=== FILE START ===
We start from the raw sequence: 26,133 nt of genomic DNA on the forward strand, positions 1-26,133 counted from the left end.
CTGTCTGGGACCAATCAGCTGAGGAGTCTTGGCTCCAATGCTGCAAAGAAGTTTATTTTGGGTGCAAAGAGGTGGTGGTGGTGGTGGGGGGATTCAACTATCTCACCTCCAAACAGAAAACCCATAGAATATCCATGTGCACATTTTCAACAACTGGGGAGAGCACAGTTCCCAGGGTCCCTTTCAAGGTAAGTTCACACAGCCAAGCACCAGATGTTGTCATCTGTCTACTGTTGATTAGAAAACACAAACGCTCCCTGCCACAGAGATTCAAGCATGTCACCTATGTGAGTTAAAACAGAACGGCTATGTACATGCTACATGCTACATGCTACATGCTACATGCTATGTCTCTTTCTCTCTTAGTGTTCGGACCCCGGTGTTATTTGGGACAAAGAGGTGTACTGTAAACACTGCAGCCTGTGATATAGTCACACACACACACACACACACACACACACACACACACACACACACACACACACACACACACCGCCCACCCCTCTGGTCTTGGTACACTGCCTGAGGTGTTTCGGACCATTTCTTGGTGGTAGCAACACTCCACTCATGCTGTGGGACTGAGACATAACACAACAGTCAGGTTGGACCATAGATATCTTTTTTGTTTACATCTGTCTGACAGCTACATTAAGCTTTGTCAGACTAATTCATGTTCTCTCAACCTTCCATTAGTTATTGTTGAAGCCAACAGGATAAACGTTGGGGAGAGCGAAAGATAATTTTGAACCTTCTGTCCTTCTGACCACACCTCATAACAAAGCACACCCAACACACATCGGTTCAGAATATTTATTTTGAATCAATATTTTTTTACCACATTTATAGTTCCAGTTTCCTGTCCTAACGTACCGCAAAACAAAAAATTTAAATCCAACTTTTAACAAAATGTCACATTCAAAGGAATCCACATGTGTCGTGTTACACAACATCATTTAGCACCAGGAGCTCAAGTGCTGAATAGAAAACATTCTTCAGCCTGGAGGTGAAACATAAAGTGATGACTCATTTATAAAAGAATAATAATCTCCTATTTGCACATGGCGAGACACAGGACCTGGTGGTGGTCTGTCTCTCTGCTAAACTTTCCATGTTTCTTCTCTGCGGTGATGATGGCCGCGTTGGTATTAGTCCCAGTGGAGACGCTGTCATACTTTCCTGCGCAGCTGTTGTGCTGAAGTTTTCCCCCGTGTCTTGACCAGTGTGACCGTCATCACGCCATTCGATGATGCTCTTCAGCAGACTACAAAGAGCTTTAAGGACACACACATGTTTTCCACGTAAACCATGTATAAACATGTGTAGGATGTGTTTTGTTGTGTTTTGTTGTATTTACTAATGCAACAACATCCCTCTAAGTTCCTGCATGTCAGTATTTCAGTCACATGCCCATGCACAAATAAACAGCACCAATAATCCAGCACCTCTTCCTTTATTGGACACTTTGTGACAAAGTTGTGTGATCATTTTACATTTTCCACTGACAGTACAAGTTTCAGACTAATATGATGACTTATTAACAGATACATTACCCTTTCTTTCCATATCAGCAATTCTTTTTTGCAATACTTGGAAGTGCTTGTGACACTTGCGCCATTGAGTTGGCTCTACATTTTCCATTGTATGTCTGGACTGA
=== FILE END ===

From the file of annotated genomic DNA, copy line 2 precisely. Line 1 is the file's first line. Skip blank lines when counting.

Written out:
CTGTCTGGGACCAATCAGCTGAGGAGTCTTGGCTCCAATGCTGCAAAGAAGTTTATTTTGGGTGCAAAGAGGTGGTGGTGGTGGTGGGGGGATTCAACTATCTCACCTCCAAACAGAAAACCCATAGAATATCCATGTGCACATTTTCAACAACTGGGGAGAGCACAGTTCCCAGGGTCCCTTTCAAGGTAAGTTCACACAGCCAAGCACCAGATGTTGTCATCTGTCTACTGTTGATTAGAAAACACAAACGCTCCCTGCCACAGAGATTCAAGCATGTCACCTATGTGAGTTAAAACAGAACGGCTATGTACATGCTACATGCTACATGCTACATGCTACATGCTATGTCTCTTTCTCTCTTAGTGTTCGGACCCCGGTGTTATTTGGGACAAAGAGGTGTACTGTAAACACTGCAGCCTGTGATATAGTCACACACACACACACACACACACACACACACACACACACACACACACACACACACACACACCGCCCACCCCTCTGGTCTTGGTACACTGCCTGAGGTGTTTCGGACCATTTCTTGGTGGTAGCAACACTCCACTCATGCTGTGGGACTGAGACATAACACAACAGTCAGGTTGGACCATAGATATCTTTTTTGTTTACATCTGTCTGACAGCTACATTAAGCTTTGTCAGACTAATTCATGTTCTCTCAACCTTCCATTAGTTATTGTTGAAGCCAACAGGATAAACGTTGGGGAGAGCGAAAGATAATTTTGAACCTTCTGTCCTTCTGACCACACCTCATAACAAAGCACACCCAACACACATCGGTTCAGAATATTTATTTTGAATCAATATTTTTTTACCACATTTATAGTTCCAGTTTCCTGTCCTAACGTACCGCAAAACAAAAAATTTAAATCCAACTTTTAACAAAATGTCACATTCAAAGGAATCCACATGTGTCGTGTTACACAACATCATTTAGCACCAGGAGCTCAAGTGCTGAATAGAAAACATTCTTCAGCCTGGAGGTGAAACATAAAGTGATGACTCATTTATAAAAGAATAATAATCTCCTATTTGCACATGGCGAGACACAGGACCTGGTGGTGGTCTGTCTCTCTGCTAAACTTTCCATGTTTCTTCTCTGCGGTGATGATGGCCGCGTTGGTATTAGTCCCAGTGGAGACGCTGTCATACTTTCCTGCGCAGCTGTTGTGCTGAAGTTTTCCCCCGTGTCTTGACCAGTGTGACCGTCATCACGCCATTCGATGATGCTCTTCAGCAGACTACAAAGAGCTTTAAGGACACACACATGTTTTCCACGTAAACCATGTATAAACATGTGTAGGATGTGTTTTGTTGTGTTTTGTTGTATTTACTAATGCAACAACATCCCTCTAAGTTCCTGCATGTCAGTATTTCAGTCACATGCCCATGCACAAATAAACAGCACCAATAATCCAGCACCTCTTCCTTTATTGGACACTTTGTGACAAAGTTGTGTGATCATTTTACATTTTCCACTGACAGTACAAGTTTCAGACTAATATGATGACTTATTAACAGATACATTACCCTTTCTTTCCATATCAGCAATTCTTTTTTGCAATACTTGGAAGTGCTTGTGACACTTGCGCCATTGAGTTGGCTCTACATTTTCCATTGTATGTCTGGACTGA